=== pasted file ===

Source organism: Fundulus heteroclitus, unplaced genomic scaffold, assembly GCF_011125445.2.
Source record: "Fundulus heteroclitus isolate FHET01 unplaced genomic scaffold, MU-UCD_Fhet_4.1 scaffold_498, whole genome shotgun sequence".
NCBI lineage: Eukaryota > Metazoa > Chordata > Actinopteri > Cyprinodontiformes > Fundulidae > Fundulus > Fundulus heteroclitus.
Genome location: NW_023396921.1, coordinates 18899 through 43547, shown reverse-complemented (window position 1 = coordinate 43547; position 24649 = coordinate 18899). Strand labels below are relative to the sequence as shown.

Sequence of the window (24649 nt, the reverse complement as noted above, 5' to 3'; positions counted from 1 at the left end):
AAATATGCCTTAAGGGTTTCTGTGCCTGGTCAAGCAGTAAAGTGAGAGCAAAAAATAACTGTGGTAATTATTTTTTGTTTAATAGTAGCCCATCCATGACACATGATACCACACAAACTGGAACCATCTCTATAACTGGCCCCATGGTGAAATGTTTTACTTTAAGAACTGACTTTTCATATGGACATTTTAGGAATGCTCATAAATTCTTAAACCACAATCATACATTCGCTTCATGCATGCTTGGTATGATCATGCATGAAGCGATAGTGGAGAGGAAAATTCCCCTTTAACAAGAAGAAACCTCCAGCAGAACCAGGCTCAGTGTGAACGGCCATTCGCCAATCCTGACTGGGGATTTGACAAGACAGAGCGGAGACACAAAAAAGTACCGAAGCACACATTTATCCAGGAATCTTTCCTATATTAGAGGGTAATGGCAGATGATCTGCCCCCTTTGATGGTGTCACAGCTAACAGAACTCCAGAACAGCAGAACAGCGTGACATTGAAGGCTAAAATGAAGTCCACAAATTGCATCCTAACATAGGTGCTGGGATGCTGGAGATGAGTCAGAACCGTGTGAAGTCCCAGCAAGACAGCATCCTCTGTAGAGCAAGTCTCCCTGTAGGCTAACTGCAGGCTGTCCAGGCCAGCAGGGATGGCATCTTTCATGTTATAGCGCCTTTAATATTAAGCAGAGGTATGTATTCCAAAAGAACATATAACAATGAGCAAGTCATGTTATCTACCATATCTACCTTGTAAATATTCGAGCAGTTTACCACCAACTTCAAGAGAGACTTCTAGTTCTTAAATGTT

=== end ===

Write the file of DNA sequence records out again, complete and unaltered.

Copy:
Source organism: Fundulus heteroclitus, unplaced genomic scaffold, assembly GCF_011125445.2.
Source record: "Fundulus heteroclitus isolate FHET01 unplaced genomic scaffold, MU-UCD_Fhet_4.1 scaffold_498, whole genome shotgun sequence".
NCBI lineage: Eukaryota > Metazoa > Chordata > Actinopteri > Cyprinodontiformes > Fundulidae > Fundulus > Fundulus heteroclitus.
Genome location: NW_023396921.1, coordinates 18899 through 43547, shown reverse-complemented (window position 1 = coordinate 43547; position 24649 = coordinate 18899). Strand labels below are relative to the sequence as shown.

Sequence of the window (24649 nt, the reverse complement as noted above, 5' to 3'; positions counted from 1 at the left end):
AAATATGCCTTAAGGGTTTCTGTGCCTGGTCAAGCAGTAAAGTGAGAGCAAAAAATAACTGTGGTAATTATTTTTTGTTTAATAGTAGCCCATCCATGACACATGATACCACACAAACTGGAACCATCTCTATAACTGGCCCCATGGTGAAATGTTTTACTTTAAGAACTGACTTTTCATATGGACATTTTAGGAATGCTCATAAATTCTTAAACCACAATCATACATTCGCTTCATGCATGCTTGGTATGATCATGCATGAAGCGATAGTGGAGAGGAAAATTCCCCTTTAACAAGAAGAAACCTCCAGCAGAACCAGGCTCAGTGTGAACGGCCATTCGCCAATCCTGACTGGGGATTTGACAAGACAGAGCGGAGACACAAAAAAGTACCGAAGCACACATTTATCCAGGAATCTTTCCTATATTAGAGGGTAATGGCAGATGATCTGCCCCCTTTGATGGTGTCACAGCTAACAGAACTCCAGAACAGCAGAACAGCGTGACATTGAAGGCTAAAATGAAGTCCACAAATTGCATCCTAACATAGGTGCTGGGATGCTGGAGATGAGTCAGAACCGTGTGAAGTCCCAGCAAGACAGCATCCTCTGTAGAGCAAGTCTCCCTGTAGGCTAACTGCAGGCTGTCCAGGCCAGCAGGGATGGCATCTTTCATGTTATAGCGCCTTTAATATTAAGCAGAGGTATGTATTCCAAAAGAACATATAACAATGAGCAAGTCATGTTATCTACCATATCTACCTTGTAAATATTCGAGCAGTTTACCACCAACTTCAAGAGAGACTTCTAGTTCTTAAATGTT